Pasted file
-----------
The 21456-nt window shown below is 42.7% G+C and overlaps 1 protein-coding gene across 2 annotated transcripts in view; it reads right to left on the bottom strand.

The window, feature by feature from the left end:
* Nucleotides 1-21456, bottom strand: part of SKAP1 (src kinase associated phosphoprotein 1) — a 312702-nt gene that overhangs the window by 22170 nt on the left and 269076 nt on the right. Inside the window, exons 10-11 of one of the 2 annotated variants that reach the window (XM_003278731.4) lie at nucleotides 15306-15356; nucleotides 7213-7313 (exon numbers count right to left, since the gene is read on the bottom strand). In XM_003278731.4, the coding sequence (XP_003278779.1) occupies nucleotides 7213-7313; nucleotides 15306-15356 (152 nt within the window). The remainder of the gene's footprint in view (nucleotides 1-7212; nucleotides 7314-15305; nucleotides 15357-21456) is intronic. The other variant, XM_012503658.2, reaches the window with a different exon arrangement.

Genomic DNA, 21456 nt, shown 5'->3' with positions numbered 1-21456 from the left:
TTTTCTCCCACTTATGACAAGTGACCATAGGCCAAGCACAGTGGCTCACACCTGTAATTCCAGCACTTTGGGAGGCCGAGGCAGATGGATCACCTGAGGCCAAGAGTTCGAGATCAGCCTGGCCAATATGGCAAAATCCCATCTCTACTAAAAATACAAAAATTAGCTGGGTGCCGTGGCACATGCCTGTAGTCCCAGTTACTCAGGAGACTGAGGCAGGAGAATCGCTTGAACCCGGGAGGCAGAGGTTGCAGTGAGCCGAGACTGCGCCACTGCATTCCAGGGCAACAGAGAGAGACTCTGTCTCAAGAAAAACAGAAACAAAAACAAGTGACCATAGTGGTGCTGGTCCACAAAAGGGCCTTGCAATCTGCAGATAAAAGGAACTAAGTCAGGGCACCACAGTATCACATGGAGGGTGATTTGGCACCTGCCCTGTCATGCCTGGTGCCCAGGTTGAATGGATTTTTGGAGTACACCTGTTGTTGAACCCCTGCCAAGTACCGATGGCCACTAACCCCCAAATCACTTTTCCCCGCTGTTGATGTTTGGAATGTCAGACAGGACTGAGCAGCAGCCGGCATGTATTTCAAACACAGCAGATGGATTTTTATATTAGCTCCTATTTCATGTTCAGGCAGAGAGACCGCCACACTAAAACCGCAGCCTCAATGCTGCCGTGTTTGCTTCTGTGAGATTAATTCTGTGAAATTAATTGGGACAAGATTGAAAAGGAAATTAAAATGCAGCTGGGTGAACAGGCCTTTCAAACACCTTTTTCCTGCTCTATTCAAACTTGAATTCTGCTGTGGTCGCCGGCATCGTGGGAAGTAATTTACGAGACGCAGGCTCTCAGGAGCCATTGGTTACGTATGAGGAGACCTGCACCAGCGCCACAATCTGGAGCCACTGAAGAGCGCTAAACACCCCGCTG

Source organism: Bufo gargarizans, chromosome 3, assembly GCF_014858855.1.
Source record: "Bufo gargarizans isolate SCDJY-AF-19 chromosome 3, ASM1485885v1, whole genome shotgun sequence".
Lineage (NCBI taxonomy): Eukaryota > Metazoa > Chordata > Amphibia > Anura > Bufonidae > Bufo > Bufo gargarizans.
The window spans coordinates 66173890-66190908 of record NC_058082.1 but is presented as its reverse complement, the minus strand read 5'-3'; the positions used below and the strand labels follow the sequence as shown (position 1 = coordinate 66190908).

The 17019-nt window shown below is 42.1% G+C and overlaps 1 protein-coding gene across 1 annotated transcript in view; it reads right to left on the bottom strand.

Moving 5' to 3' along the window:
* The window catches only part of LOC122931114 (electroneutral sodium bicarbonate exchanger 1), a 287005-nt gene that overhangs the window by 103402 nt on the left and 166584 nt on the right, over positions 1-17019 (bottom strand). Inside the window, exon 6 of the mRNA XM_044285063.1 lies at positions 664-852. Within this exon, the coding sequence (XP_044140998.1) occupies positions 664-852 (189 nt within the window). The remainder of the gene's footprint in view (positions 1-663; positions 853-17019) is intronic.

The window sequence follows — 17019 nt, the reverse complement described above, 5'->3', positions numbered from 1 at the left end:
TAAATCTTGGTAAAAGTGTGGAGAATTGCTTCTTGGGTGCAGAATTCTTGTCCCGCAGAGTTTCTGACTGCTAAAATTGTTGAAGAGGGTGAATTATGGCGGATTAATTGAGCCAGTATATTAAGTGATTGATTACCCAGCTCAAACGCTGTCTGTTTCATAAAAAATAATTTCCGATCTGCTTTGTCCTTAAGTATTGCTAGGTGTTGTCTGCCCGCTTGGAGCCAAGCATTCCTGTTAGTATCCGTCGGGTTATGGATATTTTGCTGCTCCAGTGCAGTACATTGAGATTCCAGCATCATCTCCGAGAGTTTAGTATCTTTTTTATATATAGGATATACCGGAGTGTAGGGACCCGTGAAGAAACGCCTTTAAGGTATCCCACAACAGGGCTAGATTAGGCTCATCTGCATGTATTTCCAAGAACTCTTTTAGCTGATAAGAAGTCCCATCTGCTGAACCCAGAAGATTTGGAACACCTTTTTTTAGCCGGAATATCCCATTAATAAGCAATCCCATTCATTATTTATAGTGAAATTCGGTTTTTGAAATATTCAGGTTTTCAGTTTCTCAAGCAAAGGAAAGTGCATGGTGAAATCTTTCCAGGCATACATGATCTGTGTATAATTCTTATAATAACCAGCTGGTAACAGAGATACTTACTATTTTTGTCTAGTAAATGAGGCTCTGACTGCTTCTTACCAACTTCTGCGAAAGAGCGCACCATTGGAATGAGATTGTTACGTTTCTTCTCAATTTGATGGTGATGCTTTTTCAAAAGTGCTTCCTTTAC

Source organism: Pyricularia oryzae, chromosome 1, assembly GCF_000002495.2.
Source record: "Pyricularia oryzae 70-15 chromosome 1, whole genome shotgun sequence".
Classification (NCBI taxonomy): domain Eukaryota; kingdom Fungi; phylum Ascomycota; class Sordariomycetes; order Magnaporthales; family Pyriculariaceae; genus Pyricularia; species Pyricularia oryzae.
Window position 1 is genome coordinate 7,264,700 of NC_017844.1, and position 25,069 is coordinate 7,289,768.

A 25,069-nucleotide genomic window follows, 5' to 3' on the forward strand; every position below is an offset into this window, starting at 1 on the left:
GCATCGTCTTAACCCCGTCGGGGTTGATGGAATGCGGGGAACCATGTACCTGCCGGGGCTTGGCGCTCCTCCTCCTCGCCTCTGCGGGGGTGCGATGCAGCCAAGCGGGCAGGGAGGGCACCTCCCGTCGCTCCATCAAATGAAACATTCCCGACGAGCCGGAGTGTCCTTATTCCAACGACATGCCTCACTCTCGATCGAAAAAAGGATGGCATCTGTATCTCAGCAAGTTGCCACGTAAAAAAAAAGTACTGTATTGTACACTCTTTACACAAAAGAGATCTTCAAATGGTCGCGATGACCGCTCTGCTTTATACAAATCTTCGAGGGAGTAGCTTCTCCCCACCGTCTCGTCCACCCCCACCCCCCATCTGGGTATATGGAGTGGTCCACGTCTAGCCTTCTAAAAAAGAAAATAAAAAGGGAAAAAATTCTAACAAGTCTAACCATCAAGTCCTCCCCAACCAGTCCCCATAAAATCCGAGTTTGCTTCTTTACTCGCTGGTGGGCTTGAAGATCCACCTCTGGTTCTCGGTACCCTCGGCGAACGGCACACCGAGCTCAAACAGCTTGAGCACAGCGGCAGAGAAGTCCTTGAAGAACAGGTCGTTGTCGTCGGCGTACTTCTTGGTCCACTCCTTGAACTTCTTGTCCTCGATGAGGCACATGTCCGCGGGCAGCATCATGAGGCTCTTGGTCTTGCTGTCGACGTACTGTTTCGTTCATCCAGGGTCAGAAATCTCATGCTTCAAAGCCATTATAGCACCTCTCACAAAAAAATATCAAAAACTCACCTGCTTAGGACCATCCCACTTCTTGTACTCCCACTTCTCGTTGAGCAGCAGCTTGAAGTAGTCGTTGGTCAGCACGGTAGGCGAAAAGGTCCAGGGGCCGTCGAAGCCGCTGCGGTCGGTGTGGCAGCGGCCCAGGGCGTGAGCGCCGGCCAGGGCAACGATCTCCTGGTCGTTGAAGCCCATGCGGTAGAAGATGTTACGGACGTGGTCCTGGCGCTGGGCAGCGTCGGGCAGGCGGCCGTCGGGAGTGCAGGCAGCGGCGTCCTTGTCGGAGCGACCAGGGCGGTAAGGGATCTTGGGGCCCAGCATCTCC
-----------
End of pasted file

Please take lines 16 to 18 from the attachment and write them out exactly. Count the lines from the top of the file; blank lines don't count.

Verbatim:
Source record: "Pyricularia oryzae 70-15 chromosome 1, whole genome shotgun sequence".
Classification (NCBI taxonomy): domain Eukaryota; kingdom Fungi; phylum Ascomycota; class Sordariomycetes; order Magnaporthales; family Pyriculariaceae; genus Pyricularia; species Pyricularia oryzae.
Window position 1 is genome coordinate 7,264,700 of NC_017844.1, and position 25,069 is coordinate 7,289,768.